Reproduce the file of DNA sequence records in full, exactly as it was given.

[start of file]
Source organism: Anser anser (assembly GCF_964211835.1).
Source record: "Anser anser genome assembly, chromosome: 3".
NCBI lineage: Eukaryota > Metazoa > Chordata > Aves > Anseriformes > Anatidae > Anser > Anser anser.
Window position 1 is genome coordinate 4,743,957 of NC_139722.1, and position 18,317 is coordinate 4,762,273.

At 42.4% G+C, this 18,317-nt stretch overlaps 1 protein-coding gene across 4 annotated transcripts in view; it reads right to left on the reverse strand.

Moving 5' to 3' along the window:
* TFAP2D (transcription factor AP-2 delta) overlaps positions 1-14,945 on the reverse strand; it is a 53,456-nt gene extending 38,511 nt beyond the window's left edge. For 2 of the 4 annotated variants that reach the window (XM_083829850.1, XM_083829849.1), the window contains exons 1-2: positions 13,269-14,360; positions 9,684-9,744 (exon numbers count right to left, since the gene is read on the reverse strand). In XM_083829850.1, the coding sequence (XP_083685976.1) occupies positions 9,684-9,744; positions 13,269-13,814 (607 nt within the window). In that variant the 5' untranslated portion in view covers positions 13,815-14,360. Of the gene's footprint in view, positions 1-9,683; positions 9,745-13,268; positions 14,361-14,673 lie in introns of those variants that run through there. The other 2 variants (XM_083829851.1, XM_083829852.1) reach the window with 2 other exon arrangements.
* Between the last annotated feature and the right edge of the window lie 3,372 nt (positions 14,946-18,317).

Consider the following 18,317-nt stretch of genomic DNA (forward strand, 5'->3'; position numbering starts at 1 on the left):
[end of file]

Source organism: Anser anser (assembly GCF_964211835.1).
Source record: "Anser anser genome assembly, chromosome: 3".
NCBI lineage: Eukaryota > Metazoa > Chordata > Aves > Anseriformes > Anatidae > Anser > Anser anser.
Window position 1 is genome coordinate 4,743,957 of NC_139722.1, and position 18,317 is coordinate 4,762,273.

At 42.4% G+C, this 18,317-nt stretch overlaps 1 protein-coding gene across 4 annotated transcripts in view; it reads right to left on the reverse strand.

Moving 5' to 3' along the window:
* TFAP2D (transcription factor AP-2 delta) overlaps positions 1-14,945 on the reverse strand; it is a 53,456-nt gene extending 38,511 nt beyond the window's left edge. For 2 of the 4 annotated variants that reach the window (XM_083829850.1, XM_083829849.1), the window contains exons 1-2: positions 13,269-14,360; positions 9,684-9,744 (exon numbers count right to left, since the gene is read on the reverse strand). In XM_083829850.1, the coding sequence (XP_083685976.1) occupies positions 9,684-9,744; positions 13,269-13,814 (607 nt within the window). In that variant the 5' untranslated portion in view covers positions 13,815-14,360. Of the gene's footprint in view, positions 1-9,683; positions 9,745-13,268; positions 14,361-14,673 lie in introns of those variants that run through there. The other 2 variants (XM_083829851.1, XM_083829852.1) reach the window with 2 other exon arrangements.
* Between the last annotated feature and the right edge of the window lie 3,372 nt (positions 14,946-18,317).

Consider the following 18,317-nt stretch of genomic DNA (forward strand, 5'->3'; position numbering starts at 1 on the left):